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UN drops Wonder Woman: Too sexy, too white, and too American

(Flickr/Karen Borter)

Social justice warriors launched a war on Wonder Woman and won. (Flickr/Karen Borter)

The United Nations is the latest institution to surrender to the demands of social justice warriors. On Friday, the international body will end it’s use of Wonder Woman as a symbol female empowerment because it offended progressives.

On October 21st, the United Nations announced that they would be using the DC comic as a symbol of feminism for a worldwide campaign “about women and girls everywhere, who are wonder women in their own right, and the men and boys who support their struggle for gender equality.”

Almost immediately after the campaign began, social justice warriors began an effort to stop it. They insisted in an online petition that Wonder Woman was a bad representation of women.

“The character’s current iteration is that of a large breasted, white woman of impossible proportions, scantily clad in a shimmery, thigh-baring body suit with an American flag motif and knee high boots –the epitome of a ‘pin-up’ girl,” the petition stated.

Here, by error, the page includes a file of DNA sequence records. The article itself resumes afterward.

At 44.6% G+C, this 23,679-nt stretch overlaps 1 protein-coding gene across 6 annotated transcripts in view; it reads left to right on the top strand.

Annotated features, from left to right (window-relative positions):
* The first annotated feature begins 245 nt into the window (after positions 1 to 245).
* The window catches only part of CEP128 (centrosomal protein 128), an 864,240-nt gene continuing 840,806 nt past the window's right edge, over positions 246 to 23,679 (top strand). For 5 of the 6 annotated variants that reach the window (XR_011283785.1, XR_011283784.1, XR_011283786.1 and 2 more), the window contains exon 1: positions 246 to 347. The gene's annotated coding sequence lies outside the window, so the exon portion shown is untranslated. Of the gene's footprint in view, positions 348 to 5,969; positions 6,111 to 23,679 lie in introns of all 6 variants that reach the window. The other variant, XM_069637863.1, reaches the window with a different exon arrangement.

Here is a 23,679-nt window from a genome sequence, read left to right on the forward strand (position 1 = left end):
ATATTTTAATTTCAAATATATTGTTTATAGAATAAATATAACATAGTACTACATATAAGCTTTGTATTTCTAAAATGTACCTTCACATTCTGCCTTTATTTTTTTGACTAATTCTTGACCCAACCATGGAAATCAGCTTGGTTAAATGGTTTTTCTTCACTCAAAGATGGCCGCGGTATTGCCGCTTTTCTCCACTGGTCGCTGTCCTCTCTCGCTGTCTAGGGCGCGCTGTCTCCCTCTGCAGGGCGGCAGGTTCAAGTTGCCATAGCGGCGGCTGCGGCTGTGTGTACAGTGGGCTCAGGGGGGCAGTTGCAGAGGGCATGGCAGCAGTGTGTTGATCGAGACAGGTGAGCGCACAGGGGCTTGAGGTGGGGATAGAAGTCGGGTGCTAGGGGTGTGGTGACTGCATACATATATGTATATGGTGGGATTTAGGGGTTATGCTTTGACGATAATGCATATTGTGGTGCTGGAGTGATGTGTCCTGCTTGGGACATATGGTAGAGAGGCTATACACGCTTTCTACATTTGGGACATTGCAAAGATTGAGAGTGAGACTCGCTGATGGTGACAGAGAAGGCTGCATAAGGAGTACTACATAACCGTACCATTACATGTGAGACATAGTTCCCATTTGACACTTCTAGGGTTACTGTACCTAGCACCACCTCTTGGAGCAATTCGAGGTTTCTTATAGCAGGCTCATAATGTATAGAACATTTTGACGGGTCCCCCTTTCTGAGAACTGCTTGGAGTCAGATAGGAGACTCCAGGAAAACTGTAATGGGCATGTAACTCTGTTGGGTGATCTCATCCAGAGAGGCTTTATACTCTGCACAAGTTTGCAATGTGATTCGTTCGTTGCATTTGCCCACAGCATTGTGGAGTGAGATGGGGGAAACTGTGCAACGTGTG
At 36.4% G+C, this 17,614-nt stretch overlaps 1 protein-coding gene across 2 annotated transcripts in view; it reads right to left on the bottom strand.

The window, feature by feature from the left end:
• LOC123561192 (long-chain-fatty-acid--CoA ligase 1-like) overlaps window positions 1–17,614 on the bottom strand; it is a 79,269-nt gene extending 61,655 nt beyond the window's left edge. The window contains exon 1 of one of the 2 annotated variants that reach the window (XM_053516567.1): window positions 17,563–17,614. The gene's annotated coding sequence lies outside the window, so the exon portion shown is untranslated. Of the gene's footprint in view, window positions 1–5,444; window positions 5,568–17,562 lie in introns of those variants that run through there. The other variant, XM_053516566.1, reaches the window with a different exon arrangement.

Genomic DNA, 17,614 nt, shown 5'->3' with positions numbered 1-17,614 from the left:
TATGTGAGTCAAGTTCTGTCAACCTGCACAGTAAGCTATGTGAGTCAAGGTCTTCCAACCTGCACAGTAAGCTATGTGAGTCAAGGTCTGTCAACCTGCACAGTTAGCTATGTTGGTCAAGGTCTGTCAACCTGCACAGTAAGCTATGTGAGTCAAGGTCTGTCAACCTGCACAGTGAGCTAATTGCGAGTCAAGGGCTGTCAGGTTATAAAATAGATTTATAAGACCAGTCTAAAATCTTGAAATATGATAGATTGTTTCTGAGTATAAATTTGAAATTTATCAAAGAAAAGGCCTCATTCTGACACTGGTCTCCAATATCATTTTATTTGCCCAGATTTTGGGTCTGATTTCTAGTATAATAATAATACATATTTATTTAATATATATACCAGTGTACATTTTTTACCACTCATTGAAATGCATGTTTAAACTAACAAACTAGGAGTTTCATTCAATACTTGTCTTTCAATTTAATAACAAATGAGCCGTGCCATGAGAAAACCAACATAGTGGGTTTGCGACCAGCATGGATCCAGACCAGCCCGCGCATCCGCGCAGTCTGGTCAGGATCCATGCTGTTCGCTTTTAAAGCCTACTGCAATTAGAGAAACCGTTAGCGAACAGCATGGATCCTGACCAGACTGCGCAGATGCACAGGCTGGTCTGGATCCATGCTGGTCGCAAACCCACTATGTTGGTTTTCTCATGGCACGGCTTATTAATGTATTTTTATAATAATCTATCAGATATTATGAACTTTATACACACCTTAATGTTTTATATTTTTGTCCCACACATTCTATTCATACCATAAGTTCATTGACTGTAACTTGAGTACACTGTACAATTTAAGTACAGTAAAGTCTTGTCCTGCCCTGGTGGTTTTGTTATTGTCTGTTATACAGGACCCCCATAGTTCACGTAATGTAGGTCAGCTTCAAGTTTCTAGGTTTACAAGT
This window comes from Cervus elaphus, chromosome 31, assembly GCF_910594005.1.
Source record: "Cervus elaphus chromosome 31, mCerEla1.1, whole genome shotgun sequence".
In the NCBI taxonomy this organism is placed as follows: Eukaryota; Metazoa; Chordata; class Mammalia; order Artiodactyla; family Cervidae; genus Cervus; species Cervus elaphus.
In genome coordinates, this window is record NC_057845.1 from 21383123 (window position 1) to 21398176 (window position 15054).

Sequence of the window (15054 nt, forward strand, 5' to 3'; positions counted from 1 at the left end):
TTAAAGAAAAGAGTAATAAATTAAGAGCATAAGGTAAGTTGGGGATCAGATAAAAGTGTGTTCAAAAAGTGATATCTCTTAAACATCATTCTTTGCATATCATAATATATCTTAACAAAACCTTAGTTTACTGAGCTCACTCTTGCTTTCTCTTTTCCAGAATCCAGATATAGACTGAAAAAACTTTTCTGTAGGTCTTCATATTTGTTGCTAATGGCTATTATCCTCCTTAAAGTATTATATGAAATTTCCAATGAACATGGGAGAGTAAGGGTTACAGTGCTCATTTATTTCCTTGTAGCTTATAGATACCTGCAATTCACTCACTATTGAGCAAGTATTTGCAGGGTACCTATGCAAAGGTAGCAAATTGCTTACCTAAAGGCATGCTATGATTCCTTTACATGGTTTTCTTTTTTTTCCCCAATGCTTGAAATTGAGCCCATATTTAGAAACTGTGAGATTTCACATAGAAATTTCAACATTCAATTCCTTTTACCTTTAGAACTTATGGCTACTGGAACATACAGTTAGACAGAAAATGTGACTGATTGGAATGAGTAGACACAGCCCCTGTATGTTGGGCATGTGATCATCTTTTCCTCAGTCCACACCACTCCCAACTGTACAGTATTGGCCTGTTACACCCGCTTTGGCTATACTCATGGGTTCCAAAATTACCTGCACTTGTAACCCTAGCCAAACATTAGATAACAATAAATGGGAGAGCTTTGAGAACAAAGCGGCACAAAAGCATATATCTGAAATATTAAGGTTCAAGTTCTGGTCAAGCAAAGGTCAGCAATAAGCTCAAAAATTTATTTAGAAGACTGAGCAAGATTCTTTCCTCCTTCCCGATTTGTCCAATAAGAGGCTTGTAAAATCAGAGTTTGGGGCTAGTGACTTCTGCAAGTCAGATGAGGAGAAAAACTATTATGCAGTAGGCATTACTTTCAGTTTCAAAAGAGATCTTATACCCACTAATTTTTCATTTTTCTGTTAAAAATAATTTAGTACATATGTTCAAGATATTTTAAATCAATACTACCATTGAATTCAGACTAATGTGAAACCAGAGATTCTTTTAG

Social justice warriors insisted that the figure of female empowerment should be a living woman that could represent something to all people, not a mascot and fictional character.

There’s a good chance that the Conservative UK Prime Minister Theresa May, German Chancellor Angela Merkel, or a self-made billionaire like Meg Whitman isn’t what they had in mind either.

Jeffrey Brez, a spokesman for the U.N., said to The New York Times that the organization tried to respond to the complaints by emphasizing Wonder Woman was just a symbol for the strength of every woman.

DC Entertainment, who owns the rights of Wonder Woman, said that they had been more than happy to use her image with the United Nations.

“Wonder Woman stands for peace, justice and equality, and for 75 years she has been a motivating force for many and will continue to be long after the conclusion of her U.N. honorary ambassadorship,” the spokeswoman, Courtney Simmons, said to The New York Times in an e-mail.

Symbolism wasn’t enough for social justice warriors as an imaginary beautiful white American woman triggered them.


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